Technical Difficulties from on Top of the Mountain
  Pitching to customers, investors, and anybody else.
Over at marketingShirpa, they recently wrote a great article about pitching stories to the press, but I think their three points applies to any situation: potential customers, investors, prospective employees, your spouse (when she asks for the Nth time when she might expect you to start getting a paycheck) ...

> Tip #1. Targeted email subject lines

(general version) Have a focused and short message that resonates with your audience.

This is especially hard for me, as our startup is about multiple things. We're providing business tools for IM, but so are over 50 other competitors. We have a better "vision" but that doesn't count for much. We have some features that the others don't, but that's not the whole story. We are also offering the software as a utility, sort of the ASP model, but with the equipment located on the customer's premises. So our "value proposition" is a mess. I'm still working on that.

> Tip #2. Give reporters the tools to pitch your story

(general version) Even if you convey your message to your recipient, the battle isn't over.

Once we've explained what we do to the IT manager at a prospective client, the sales cycle isn't over. He has to have the right information when he takes the request to CIO. After pitching your plan to one partner at a VC firm (hopefully the Senior Partner, and yes your first meeting will most likely only be with one person), they'll need something to present to the other partners in their weekly meeting. Even your spouse needs information to be able to speak "with authority" as she answers questions from the family about how "the startup" is going.

I wasn't up on this, but luckily our CEO drew on his business development background and nailed this one squarely. Our sales material, presentations, etc are all geared to not only convert the recipient, but give them the ammunition they need to continue telling the story to others.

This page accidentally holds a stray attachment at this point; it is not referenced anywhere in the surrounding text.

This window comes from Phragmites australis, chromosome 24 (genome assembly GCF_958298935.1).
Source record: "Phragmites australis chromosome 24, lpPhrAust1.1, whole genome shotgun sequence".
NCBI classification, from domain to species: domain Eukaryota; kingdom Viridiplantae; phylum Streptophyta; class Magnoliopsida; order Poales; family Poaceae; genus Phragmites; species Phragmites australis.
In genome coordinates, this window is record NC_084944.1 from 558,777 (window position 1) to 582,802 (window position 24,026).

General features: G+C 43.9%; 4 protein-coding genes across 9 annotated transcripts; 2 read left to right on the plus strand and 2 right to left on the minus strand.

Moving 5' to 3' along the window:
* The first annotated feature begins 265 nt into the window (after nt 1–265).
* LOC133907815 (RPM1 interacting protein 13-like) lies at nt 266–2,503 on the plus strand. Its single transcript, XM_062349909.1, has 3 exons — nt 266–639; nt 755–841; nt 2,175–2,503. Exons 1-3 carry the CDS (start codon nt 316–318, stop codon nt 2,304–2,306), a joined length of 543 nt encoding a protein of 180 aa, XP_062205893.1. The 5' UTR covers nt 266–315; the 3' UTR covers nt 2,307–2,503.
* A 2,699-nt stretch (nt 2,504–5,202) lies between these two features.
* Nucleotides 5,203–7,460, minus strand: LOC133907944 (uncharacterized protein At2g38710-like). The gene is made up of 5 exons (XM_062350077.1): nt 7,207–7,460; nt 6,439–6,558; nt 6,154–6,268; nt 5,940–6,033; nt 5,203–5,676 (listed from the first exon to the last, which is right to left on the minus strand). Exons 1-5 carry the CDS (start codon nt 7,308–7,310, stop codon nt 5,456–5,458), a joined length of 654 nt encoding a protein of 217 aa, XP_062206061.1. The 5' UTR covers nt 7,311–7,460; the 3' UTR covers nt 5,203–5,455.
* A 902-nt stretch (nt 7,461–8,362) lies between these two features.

> Tip #3. Case studies

You've got to have a product, you've got to have users, and you really need a customer that will step up and say, "we needed this and it really works."

New customers (beta testers, lets be real), feel a lot more comfortable if they're not the first. Being able to point at a handful of existing users, and running systems that have stood up to actual use will make them feel a lot better. And VCs aren't going to take your word that the market exists or that your product is the best at targeting the market. They're going to want to see customers.

As they said in the article:
If your client can't come through with reference accounts, understand that you may only get coverage in mediocre media.
"A brave PR person will stand up and say, I can't pitch the publications you want."

Same thing for customers, and doubly so for investors. "No customers? No thanks." Well, really they never say no; they just won't return your phone calls after that.

The original article is here, but was dated 2/13 and may not be accessible after ten days (or so).

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